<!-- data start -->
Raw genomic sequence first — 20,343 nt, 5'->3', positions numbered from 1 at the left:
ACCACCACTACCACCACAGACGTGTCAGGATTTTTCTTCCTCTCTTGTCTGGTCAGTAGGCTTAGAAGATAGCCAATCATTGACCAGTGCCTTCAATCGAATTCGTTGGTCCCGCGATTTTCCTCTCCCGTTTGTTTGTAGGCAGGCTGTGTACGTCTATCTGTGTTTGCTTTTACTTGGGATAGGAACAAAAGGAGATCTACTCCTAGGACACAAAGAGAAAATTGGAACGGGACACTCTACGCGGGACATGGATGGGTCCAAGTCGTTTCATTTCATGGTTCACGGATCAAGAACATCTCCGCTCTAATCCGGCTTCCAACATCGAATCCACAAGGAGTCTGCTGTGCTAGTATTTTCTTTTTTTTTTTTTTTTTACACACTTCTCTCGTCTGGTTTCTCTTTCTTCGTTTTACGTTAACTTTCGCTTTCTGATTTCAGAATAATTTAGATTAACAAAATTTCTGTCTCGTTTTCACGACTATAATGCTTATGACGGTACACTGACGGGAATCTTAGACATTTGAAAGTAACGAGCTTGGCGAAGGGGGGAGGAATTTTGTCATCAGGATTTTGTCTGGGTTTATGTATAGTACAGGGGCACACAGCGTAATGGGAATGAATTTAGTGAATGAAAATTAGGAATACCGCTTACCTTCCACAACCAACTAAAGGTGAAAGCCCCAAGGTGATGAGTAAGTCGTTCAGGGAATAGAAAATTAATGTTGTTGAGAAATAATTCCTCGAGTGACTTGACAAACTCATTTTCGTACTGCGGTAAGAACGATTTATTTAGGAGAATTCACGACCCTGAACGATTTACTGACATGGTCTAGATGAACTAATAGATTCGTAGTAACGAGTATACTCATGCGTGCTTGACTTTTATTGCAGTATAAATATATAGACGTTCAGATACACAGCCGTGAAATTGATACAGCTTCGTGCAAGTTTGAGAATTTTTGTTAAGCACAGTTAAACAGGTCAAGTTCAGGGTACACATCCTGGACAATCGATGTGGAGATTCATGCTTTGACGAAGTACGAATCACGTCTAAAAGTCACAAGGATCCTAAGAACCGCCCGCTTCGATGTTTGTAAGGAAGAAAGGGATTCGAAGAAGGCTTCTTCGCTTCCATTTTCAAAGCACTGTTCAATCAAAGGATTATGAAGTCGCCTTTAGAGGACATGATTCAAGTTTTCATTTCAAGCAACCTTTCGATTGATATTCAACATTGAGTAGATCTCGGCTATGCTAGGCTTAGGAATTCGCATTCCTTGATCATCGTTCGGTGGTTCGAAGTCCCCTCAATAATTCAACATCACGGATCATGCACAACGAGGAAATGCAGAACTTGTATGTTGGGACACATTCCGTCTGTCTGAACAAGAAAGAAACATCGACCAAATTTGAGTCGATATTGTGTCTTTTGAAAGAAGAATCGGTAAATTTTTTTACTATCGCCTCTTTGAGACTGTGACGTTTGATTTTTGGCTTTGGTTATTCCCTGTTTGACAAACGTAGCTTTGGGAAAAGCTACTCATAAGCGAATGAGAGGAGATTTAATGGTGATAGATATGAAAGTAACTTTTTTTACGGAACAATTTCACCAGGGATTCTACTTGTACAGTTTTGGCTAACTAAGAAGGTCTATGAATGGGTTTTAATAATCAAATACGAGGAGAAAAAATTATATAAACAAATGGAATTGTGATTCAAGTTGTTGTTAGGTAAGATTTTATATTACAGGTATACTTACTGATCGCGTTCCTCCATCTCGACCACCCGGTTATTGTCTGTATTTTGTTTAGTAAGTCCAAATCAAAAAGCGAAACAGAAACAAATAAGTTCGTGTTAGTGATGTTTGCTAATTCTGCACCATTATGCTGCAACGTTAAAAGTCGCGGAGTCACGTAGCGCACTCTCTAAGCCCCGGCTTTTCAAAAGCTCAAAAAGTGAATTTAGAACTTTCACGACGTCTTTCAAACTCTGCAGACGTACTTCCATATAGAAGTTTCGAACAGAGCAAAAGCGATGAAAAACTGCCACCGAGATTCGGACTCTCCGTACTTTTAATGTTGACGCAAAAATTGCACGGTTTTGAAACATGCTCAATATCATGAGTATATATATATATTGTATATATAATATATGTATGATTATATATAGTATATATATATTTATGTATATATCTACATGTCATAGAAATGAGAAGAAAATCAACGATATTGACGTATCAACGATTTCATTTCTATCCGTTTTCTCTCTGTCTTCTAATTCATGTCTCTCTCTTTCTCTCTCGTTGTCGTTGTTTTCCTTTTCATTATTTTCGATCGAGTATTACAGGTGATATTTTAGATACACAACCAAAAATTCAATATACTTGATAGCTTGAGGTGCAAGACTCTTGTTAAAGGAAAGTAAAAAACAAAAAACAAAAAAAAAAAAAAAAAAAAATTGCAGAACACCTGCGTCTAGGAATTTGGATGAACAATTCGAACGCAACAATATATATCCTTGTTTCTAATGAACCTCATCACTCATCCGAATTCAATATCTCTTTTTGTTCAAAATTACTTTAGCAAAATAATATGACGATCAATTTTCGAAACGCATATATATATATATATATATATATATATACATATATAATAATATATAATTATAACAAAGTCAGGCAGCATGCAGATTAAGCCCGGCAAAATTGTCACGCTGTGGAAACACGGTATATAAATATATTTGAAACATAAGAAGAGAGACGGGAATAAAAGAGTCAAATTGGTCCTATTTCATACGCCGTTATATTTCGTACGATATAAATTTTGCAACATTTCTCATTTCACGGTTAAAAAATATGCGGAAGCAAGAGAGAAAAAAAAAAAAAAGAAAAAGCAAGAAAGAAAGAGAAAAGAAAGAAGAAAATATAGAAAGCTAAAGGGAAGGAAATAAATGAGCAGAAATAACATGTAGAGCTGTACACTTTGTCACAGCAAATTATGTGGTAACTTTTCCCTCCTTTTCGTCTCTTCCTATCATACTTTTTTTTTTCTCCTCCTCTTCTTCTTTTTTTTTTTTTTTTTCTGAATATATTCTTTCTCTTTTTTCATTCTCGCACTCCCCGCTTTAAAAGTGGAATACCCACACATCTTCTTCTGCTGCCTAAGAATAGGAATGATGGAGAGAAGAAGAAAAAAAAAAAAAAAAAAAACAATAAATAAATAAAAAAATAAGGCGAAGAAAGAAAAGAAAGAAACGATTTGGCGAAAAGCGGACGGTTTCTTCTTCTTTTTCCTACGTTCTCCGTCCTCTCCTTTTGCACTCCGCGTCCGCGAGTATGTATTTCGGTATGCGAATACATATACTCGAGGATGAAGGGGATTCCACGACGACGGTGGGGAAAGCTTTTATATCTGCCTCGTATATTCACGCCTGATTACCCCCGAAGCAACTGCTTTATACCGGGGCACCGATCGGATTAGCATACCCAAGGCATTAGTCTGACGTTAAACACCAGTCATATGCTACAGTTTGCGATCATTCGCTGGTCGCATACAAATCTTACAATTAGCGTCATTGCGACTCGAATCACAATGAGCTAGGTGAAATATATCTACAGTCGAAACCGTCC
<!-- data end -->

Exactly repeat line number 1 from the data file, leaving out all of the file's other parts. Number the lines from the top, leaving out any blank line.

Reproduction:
Raw genomic sequence first — 20,343 nt, 5'->3', positions numbered from 1 at the left: